Gregory of Nyssa


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Related to Gregory of Nyssa: Gregory of Nazianzus

Gregory of Nys·sa

 (nĭs′ə), Saint ad 335?-394?
Eastern theologian and church father who helped to refine Trinitarian doctrine and worked vigorously against Arianism.

Gregory of Nyssa

(ˈnɪsə)
n
(Biography) Saint. ?335–394 ad, Cappadocian theologian and brother of St Basil: bishop of Nyssa. Feast day: March 9

Greg′ory of Nys′sa

(ˈnɪs ə)
n.
Saint, A.D. c330–395?, Christian bishop and theologian in Asia Minor (brother of Saint Basil).
Mentioned in ?
References in periodicals archive ?
Saint Gregory of Nyssa became bishop of the city of Neocaesaria in Pontius (Amayra and Tokat, Turkey).
Keywords: Gregory of Nyssa, Christology, Mediation.
So believed Gregory of Nyssa, / Johannes Scotus Erigena, Ruysbroeck, and William Blake" (312).
This volume collects readings by Christian thinkers from the early church through the Middle Ages up to the beginning of the 16th century, such as Francis of Assisi, Thomas Aquinas, Hildegard of Bingen, Ignatius of Antioch, Irenaeus, and Gregory of Nyssa.
Thus Gregory of Nyssa argues that a man with a less developed mind will think that an object is beautiful in its essence and not penetrate deeper.
Traditional Apologetic in the Contra eunomium of Gregory of Nyssa.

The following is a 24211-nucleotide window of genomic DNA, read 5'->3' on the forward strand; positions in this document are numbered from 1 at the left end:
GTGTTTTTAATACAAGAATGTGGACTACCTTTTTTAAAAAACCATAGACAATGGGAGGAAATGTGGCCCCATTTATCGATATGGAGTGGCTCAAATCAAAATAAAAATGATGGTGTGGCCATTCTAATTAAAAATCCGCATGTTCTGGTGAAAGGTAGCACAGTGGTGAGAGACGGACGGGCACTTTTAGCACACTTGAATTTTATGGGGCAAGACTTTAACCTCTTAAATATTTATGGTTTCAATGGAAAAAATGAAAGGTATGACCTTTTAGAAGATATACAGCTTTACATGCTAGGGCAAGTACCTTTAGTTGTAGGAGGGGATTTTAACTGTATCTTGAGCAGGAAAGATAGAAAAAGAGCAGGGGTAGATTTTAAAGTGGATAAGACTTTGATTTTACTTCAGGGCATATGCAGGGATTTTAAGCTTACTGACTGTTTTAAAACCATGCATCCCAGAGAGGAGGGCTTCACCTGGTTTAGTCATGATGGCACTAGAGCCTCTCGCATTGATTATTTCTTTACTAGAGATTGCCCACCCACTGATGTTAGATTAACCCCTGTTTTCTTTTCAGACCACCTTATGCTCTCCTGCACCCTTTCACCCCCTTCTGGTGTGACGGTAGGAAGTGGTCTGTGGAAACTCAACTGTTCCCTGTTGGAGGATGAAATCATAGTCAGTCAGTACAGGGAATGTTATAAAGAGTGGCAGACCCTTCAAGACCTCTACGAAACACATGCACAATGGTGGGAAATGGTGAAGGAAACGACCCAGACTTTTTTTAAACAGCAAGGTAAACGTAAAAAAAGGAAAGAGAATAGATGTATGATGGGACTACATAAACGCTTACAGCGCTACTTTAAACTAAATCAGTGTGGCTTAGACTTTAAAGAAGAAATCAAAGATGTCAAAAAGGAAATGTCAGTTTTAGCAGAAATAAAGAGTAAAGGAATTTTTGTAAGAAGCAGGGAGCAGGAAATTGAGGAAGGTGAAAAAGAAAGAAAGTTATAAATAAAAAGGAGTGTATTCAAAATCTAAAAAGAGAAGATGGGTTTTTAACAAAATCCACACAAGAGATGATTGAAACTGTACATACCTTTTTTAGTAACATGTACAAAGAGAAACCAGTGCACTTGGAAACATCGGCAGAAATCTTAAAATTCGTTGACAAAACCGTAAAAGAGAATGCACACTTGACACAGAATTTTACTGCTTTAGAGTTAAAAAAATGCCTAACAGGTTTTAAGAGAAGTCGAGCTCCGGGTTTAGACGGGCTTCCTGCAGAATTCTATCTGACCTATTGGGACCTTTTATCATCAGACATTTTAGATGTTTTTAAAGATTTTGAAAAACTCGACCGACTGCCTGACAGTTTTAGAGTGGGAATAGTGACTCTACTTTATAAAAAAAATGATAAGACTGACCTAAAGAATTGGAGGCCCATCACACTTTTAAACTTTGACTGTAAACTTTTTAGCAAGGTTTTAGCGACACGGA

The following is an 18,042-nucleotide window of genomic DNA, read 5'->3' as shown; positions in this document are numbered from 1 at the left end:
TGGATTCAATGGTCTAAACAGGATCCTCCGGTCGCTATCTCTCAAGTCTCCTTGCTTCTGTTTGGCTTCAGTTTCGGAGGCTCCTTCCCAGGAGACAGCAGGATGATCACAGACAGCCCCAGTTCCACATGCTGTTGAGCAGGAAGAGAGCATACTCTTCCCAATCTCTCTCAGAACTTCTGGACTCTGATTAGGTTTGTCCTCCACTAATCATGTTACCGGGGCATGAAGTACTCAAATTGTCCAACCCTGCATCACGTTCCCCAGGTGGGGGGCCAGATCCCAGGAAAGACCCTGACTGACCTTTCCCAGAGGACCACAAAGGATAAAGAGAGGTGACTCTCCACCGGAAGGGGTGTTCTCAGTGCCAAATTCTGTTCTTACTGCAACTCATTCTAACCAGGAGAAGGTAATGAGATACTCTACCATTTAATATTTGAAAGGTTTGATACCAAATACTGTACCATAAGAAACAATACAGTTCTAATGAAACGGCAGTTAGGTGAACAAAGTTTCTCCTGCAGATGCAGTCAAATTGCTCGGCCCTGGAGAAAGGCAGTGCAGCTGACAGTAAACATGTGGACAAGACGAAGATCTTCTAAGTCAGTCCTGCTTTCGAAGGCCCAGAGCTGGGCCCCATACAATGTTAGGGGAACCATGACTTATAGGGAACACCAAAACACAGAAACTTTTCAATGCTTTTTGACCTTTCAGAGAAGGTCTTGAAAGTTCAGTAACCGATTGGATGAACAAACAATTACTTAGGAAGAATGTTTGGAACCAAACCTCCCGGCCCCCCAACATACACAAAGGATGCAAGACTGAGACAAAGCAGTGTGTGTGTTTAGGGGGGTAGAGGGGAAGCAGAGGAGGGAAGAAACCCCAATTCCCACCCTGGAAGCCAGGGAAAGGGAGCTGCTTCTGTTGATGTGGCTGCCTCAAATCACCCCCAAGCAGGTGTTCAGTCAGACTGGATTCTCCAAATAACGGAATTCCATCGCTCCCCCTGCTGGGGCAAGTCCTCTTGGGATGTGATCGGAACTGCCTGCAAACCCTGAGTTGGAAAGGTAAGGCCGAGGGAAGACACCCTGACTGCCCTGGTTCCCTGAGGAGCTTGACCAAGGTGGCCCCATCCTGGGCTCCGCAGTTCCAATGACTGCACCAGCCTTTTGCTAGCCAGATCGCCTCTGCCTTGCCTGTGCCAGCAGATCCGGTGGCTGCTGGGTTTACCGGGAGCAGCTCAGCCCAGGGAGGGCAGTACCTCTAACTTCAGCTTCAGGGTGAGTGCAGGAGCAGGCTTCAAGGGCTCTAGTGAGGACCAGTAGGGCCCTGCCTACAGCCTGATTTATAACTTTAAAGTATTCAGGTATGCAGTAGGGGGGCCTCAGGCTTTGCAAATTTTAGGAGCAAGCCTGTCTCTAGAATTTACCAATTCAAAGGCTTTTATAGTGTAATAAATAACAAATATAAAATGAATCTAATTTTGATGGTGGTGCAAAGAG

Several times I found myself admiring his eye for piercing and apt remarks by Gregory of Nyssa.
The main sources of his presentation are the Greek Church Fathers, especially Gregory of Nyssa, and contemporary Orthodox theologians, such as David Bentley Hart.
The reflections of the Eastern Church fathers such as Gregory of Nyssa and Maximus the Confessor continue CO be significant conversation participants in this area.
It analyzes the varied ways in which an array of saints--including Paul, Irenaeus, Gregory of Nyssa, Augustine, Aquinas, Luther, and John of the Cross--articulate the Christian calling.
Gregory of Nyssa Episcopal Church in San Francisco.
Only for Gregory of Nyssa does Williams present explicit evidence that biblical figures might threaten to seem inaccessibly distant; and even here, the objections that Gregory anticipates--and seems to think easily dismissed--apply to the Old Testament patriarchs and Moses (61-62).